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CSDS-Lokniti post-poll survey: Why the BJP underperformed in U.P.

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Samajwadi Party president Akhilesh Yadav and Congress leader Rahul Gandhi at an election rally on the outskirts of Varanasi .

Samajwadi Party president Akhilesh Yadav and Congress leader Rahul Gandhi at an election rally on the outskirts of Varanasi .
| Photo Credit: AFP

The INDIA coalition’s performance in Uttar Pradesh in the Lok Sabha elections has surprised everyone. The alliance has made deep inroads among all the major social groups except upper castes. The Bharatiya Janata Party (BJP) could win only 33 of the 75 seats it contested, and its allies won only one. On the other hand, the INDIA coalition won 43 seats.

The Lokniti-CSDS post-poll survey data show that the general/upper caste Brahmin, Rajput, and Vaishya voters largely favoured the BJP, while the Other Backward Classes (OBCs), Scheduled Castes (SCs) and Muslim voters preferred the INDIA coalition. Close to nine of every 10 (89%) Rajput voters favoured the BJP. Yadav and Muslim voters consolidated in favour of the INDIA coalition along with a sizeable share of non-Jatav Dalit voters (Table 1).

The Bahujan Samaj Party (BSP) lost support among all the social denominations including Jatavs, its main support category. The BSP’s loss was a gain for the INDIA coalition as the former’s vote shifted heavily towards the latter.

Wins and losses

The Congress bagged six seats out of the 17 it contested. The better coordination between Akhilesh Yadav and Rahul Gandhi got transferred to their cadres at the ground level and this was reflected in the seat share.

There were several factors which were responsible for the poor performance of the BJP and the spectacular performance of the Samajwadi Party (SP). First, the BJP, known for its social engineering, was overpowered by Mr. Yadav’s alternative social engineering formula of ‘PDA’ under which he distributed tickets mostly to Pichhadas (backward communities) and Dalits and a few to Yadavs and Muslims in order to counter the allegation of being a Muslim-Yadav party. The SP gave tickets to 32 OBCs, 16 Dalits, 10 upper caste candidates, and four Muslims.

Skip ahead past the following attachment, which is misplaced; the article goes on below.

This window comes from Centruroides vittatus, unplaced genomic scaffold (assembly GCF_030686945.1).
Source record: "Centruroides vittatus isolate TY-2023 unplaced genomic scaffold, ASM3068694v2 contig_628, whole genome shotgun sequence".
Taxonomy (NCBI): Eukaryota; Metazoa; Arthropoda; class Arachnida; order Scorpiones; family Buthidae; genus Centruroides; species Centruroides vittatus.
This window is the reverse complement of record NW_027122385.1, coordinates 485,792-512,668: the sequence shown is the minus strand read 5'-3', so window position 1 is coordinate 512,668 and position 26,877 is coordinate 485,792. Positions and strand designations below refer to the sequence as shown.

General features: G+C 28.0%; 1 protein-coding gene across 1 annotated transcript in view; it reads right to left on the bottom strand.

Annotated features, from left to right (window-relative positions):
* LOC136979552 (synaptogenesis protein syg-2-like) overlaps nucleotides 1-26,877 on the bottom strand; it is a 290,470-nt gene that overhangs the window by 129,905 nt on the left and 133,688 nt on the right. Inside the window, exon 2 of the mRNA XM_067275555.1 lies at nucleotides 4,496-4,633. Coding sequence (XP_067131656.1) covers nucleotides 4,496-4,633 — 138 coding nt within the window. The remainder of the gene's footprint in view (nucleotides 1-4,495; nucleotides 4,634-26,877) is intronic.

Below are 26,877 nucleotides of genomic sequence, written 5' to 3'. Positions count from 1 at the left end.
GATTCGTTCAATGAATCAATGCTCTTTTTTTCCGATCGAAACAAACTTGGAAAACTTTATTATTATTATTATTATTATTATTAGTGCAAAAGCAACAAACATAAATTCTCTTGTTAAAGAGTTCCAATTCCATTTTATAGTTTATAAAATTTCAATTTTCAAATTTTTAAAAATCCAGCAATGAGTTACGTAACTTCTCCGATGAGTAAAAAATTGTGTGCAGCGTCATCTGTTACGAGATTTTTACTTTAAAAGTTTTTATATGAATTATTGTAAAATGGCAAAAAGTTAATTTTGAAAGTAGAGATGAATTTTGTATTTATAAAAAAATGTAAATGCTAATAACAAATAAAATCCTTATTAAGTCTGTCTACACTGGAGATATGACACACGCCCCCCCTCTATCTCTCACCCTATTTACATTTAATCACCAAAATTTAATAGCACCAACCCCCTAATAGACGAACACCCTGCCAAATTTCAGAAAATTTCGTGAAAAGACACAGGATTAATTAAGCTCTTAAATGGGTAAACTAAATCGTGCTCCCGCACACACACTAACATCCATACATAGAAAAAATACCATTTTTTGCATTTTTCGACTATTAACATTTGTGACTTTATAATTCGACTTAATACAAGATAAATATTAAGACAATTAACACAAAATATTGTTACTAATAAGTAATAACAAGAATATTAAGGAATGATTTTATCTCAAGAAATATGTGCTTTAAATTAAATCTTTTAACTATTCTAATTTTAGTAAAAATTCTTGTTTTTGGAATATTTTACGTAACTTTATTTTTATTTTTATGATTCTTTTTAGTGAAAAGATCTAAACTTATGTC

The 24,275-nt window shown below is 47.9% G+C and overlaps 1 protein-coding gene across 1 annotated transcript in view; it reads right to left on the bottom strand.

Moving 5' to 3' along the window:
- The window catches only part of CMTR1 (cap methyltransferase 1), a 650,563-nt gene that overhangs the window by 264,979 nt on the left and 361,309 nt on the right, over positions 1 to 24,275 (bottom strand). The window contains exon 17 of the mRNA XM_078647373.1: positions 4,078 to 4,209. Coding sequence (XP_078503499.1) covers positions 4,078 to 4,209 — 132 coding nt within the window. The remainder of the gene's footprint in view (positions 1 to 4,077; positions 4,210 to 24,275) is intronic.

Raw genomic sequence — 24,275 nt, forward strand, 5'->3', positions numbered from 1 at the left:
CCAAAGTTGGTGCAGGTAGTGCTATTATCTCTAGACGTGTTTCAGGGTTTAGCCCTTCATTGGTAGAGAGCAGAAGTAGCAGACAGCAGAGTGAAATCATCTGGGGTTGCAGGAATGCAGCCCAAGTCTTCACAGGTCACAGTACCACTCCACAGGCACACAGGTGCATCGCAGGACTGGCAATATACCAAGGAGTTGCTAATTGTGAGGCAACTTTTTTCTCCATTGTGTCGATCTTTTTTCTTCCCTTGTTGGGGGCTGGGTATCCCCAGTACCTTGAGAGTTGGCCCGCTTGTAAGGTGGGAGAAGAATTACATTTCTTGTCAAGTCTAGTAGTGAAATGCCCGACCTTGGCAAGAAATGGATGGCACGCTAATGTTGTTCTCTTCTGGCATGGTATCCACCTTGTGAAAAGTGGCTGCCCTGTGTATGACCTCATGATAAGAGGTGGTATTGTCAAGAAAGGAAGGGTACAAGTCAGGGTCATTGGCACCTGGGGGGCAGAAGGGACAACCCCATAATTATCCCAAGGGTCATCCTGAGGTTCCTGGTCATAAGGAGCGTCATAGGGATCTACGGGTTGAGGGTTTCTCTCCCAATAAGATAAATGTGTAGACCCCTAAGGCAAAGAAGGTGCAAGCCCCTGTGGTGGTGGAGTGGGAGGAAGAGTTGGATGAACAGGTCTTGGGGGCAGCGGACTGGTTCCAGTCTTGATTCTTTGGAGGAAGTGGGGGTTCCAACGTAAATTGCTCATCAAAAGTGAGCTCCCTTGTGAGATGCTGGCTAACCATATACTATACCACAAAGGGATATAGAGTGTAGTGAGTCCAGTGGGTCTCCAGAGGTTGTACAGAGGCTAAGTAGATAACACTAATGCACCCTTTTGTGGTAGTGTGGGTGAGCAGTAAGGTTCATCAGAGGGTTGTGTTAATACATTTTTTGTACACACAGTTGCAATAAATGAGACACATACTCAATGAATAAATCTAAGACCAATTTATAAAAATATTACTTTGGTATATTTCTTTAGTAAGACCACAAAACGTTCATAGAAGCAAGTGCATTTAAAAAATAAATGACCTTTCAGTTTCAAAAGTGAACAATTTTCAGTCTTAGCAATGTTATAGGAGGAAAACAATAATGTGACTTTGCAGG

Second, several State BJP leaders acknowledged that many sitting MPs of the party had not kept in touch with the electorate in their respective constituencies. Yet, the party re-nominated them. Consequently, as many as 26 sitting MPs lost the elections. Third, OBCs and Dalits feared that the BJP would change the Constitution after some leaders made statements to this effect. Their apprehension was further compounded by the BJP announcing its target of winning more than 400 seats (Ab Ki Baar, 400 Paar). The party could not counter the Opposition’s narrative that it wanted to change the Constitution and do away with reservation for OBCs and SC/STs.

Fourth, the BJP tried unsuccessfully to deflect the attention of voters from this issue by polarising the electorate. This did not cut much ice with the voters.

The BJP leadership was expecting its welfare schemes to elicit a favourable response from voters. However, these schemes did not seem to have much traction. Unemployment was a major concern for the electorate. Moreover, frequent leaks of examination papers for government jobs further eroded public trust and led to frustration among the youth and their families.

The Modi magic

The most important factor was that the “Modi magic” appeared to have waned significantly. In the survey, when respondents were asked who they want as the Prime Minister after this Lok Sabha election, 36% said they wanted Rahul Gandhi and only 32% said that they would prefer Narendra Modi.

Mirza Asmer Beg teaches at Aligarh Muslim University, Shashi Kant Pandey teaches at BBA University, Lucknow and Akhilesh Pal teaches at Allahabad University



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